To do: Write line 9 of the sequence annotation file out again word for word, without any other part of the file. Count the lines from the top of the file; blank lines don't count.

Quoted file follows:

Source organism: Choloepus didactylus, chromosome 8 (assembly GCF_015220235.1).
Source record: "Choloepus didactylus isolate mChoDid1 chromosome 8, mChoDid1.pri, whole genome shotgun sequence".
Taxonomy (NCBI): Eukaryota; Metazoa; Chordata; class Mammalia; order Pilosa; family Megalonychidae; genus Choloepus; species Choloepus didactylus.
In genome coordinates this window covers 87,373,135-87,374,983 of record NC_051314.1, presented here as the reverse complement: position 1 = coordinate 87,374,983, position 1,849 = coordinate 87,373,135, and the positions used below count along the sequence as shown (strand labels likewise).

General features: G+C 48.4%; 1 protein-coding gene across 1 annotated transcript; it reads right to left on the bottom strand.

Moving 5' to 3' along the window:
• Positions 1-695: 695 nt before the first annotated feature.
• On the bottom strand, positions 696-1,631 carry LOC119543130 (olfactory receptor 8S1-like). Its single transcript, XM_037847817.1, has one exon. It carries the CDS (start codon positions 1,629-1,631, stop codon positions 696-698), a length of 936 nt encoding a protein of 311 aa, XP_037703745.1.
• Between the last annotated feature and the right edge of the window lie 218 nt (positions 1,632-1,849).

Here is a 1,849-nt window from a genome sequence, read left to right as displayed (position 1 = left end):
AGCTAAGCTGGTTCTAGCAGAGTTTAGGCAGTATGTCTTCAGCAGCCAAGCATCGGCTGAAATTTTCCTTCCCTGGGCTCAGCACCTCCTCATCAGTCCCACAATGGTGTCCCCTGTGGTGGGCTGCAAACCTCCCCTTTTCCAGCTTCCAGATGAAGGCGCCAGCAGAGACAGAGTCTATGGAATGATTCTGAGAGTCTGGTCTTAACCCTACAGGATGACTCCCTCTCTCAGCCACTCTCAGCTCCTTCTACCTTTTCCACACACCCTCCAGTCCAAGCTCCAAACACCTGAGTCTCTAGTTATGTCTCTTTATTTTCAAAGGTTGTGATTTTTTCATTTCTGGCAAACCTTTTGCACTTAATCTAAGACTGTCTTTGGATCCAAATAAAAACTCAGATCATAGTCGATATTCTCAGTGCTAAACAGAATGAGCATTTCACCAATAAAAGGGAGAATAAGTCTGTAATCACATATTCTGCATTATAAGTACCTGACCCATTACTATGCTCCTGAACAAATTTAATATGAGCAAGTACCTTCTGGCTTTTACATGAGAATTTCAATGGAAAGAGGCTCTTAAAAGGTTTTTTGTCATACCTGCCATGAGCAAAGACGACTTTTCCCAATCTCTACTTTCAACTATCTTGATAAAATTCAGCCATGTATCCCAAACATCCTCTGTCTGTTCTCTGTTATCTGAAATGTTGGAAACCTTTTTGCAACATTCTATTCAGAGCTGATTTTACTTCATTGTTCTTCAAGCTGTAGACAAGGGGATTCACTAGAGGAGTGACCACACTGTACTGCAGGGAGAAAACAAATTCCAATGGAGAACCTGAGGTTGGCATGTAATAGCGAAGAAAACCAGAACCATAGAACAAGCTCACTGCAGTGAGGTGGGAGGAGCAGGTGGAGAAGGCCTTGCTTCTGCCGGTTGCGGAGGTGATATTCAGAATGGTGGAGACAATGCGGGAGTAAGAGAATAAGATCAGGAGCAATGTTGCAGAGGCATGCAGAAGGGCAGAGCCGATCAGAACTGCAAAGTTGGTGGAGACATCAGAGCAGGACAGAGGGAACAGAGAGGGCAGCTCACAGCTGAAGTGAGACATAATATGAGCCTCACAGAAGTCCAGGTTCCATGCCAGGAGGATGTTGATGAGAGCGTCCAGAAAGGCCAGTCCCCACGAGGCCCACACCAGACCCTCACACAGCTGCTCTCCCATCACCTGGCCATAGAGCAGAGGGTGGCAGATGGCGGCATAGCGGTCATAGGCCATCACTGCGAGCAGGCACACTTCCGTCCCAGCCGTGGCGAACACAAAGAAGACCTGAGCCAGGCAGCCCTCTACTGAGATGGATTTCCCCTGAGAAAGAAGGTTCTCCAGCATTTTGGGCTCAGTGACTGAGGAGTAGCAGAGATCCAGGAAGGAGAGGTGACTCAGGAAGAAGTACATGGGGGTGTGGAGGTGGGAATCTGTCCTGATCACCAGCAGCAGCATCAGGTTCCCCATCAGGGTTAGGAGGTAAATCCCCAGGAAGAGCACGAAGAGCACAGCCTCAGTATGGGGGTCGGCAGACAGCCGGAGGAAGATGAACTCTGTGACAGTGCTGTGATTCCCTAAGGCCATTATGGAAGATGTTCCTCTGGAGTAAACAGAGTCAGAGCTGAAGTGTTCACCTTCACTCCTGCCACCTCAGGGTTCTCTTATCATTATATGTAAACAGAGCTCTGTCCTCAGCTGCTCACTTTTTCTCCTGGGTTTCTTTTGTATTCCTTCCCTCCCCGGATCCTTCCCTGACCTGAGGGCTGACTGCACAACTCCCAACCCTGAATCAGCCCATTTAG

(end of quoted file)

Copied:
• Between the last annotated feature and the right edge of the window lie 218 nt (positions 1,632-1,849).